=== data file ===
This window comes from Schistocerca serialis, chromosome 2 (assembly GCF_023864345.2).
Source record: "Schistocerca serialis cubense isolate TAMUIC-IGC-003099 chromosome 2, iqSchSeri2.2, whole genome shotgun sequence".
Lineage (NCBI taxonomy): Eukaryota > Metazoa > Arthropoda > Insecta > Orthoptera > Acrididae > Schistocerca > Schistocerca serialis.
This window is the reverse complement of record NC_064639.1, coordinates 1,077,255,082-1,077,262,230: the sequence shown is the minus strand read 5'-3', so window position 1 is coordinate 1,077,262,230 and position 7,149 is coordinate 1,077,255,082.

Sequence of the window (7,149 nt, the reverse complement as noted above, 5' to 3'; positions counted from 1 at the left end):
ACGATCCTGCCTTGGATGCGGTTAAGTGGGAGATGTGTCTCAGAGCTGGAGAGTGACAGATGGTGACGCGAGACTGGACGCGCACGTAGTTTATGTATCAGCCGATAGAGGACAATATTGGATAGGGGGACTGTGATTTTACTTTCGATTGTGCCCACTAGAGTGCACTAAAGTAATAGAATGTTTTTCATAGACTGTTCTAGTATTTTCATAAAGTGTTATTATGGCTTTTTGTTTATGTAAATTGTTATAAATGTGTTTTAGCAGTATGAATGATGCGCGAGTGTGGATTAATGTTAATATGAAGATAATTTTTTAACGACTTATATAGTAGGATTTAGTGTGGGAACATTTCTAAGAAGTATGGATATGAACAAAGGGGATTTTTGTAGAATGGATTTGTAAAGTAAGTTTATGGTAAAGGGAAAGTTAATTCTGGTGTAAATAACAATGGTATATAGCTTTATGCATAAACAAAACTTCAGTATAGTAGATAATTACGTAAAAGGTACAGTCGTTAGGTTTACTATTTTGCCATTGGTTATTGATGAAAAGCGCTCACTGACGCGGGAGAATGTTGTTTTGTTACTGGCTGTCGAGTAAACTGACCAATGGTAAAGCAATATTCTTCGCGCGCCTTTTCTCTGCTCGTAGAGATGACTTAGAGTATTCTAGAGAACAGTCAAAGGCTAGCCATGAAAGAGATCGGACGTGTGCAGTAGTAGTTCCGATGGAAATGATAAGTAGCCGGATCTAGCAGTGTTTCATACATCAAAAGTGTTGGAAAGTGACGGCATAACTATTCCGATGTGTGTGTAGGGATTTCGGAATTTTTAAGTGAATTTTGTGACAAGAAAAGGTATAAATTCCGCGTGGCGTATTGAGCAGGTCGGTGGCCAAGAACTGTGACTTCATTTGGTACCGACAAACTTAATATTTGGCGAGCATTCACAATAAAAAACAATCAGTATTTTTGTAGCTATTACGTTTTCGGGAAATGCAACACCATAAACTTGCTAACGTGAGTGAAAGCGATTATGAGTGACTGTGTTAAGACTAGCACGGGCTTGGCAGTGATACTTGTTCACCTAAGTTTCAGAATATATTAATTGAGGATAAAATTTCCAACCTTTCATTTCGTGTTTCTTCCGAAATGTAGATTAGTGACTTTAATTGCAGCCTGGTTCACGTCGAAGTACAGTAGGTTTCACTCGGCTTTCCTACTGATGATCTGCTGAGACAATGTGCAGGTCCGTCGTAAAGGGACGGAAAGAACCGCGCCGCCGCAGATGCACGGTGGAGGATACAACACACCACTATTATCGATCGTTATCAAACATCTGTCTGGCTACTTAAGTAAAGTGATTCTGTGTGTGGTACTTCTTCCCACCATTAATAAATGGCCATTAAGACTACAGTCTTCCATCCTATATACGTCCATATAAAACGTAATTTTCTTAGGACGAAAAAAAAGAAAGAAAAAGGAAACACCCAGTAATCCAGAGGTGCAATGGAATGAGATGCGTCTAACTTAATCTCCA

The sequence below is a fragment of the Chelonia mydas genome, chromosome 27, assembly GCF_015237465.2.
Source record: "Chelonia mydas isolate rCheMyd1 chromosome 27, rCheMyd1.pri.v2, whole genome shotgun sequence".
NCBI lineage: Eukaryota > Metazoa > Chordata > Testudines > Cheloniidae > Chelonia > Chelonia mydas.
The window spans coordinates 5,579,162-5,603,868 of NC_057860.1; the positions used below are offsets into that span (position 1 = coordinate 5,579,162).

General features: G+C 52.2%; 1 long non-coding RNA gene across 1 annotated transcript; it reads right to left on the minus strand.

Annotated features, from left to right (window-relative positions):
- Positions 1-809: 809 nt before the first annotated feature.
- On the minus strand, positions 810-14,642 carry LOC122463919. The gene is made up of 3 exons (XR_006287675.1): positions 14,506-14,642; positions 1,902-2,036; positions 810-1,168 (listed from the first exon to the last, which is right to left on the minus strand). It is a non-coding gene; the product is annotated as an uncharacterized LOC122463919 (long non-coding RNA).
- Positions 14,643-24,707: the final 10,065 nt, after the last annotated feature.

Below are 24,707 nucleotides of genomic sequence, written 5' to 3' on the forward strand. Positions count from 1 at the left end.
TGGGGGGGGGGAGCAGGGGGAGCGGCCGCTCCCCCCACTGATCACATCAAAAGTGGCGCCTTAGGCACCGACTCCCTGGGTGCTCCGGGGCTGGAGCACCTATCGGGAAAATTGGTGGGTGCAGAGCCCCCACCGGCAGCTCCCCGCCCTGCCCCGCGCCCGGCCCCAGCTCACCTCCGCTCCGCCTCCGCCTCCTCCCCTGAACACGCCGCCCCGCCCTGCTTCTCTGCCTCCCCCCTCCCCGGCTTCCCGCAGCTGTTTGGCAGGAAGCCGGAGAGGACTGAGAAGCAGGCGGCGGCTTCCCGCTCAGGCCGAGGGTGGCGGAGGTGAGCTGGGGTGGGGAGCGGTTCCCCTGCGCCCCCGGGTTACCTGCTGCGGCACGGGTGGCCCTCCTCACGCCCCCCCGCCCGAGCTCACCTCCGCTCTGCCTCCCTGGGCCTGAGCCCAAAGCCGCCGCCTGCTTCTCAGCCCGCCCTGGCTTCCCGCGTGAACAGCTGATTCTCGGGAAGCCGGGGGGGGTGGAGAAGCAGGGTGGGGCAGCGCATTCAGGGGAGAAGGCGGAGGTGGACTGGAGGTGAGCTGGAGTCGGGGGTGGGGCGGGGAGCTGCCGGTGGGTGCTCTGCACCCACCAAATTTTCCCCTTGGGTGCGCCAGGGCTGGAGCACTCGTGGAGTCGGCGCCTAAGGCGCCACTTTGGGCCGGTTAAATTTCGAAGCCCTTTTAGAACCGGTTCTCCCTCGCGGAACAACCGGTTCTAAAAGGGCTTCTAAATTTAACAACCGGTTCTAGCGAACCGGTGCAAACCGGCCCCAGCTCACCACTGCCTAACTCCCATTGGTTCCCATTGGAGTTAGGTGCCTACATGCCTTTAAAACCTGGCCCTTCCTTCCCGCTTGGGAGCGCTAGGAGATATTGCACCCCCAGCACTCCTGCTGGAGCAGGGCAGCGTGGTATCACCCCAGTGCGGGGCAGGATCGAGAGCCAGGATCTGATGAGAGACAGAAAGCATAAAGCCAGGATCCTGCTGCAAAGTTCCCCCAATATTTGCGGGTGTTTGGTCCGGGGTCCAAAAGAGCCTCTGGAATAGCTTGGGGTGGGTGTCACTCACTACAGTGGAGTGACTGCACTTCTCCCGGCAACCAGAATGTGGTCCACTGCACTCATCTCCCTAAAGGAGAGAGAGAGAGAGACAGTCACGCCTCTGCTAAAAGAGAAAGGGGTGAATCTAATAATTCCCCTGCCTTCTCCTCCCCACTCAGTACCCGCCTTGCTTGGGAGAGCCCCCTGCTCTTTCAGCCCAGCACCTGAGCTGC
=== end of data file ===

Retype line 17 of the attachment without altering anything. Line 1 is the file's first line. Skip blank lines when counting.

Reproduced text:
TGGGGGGGGGGAGCAGGGGGAGCGGCCGCTCCCCCCACTGATCACATCAAAAGTGGCGCCTTAGGCACCGACTCCCTGGGTGCTCCGGGGCTGGAGCACCTATCGGGAAAATTGGTGGGTGCAGAGCCCCCACCGGCAGCTCCCCGCCCTGCCCCGCGCCCGGCCCCAGCTCACCTCCGCTCCGCCTCCGCCTCCTCCCCTGAACACGCCGCCCCGCCCTGCTTCTCTGCCTCCCCCCTCCCCGGCTTCCCGCAGCTGTTTGGCAGGAAGCCGGAGAGGACTGAGAAGCAGGCGGCGGCTTCCCGCTCAGGCCGAGGGTGGCGGAGGTGAGCTGGGGTGGGGAGCGGTTCCCCTGCGCCCCCGGGTTACCTGCTGCGGCACGGGTGGCCCTCCTCACGCCCCCCCGCCCGAGCTCACCTCCGCTCTGCCTCCCTGGGCCTGAGCCCAAAGCCGCCGCCTGCTTCTCAGCCCGCCCTGGCTTCCCGCGTGAACAGCTGATTCTCGGGAAGCCGGGGGGGGTGGAGAAGCAGGGTGGGGCAGCGCATTCAGGGGAGAAGGCGGAGGTGGACTGGAGGTGAGCTGGAGTCGGGGGTGGGGCGGGGAGCTGCCGGTGGGTGCTCTGCACCCACCAAATTTTCCCCTTGGGTGCGCCAGGGCTGGAGCACTCGTGGAGTCGGCGCCTAAGGCGCCACTTTGGGCCGGTTAAATTTCGAAGCCCTTTTAGAACCGGTTCTCCCTCGCGGAACAACCGGTTCTAAAAGGGCTTCTAAATTTAACAACCGGTTCTAGCGAACCGGTGCAAACCGGCCCCAGCTCACCACTGCCTAACTCCCATTGGTTCCCATTGGAGTTAGGTGCCTACATGCCTTTAAAACCTGGCCCTTCCTTCCCGCTTGGGAGCGCTAGGAGATATTGCACCCCCAGCACTCCTGCTGGAGCAGGGCAGCGTGGTATCACCCCAGTGCGGGGCAGGATCGAGAGCCAGGATCTGATGAGAGACAGAAAGCATAAAGCCAGGATCCTGCTGCAAAGTTCCCCCAATATTTGCGGGTGTTTGGTCCGGGGTCCAAAAGAGCCTCTGGAATAGCTTGGGGTGGGTGTCACTCACTACAGTGGAGTGACTGCACTTCTCCCGGCAACCAGAATGTGGTCCACTGCACTCATCTCCCTAAAGGAGAGAGAGAGAGAGACAGTCACGCCTCTGCTAAAAGAGAAAGGGGTGAATCTAATAATTCCCCTGCCTTCTCCTCCCCACTCAGTACCCGCCTTGCTTGGGAGAGCCCCCTGCTCTTTCAGCCCAGCACCTGAGCTGC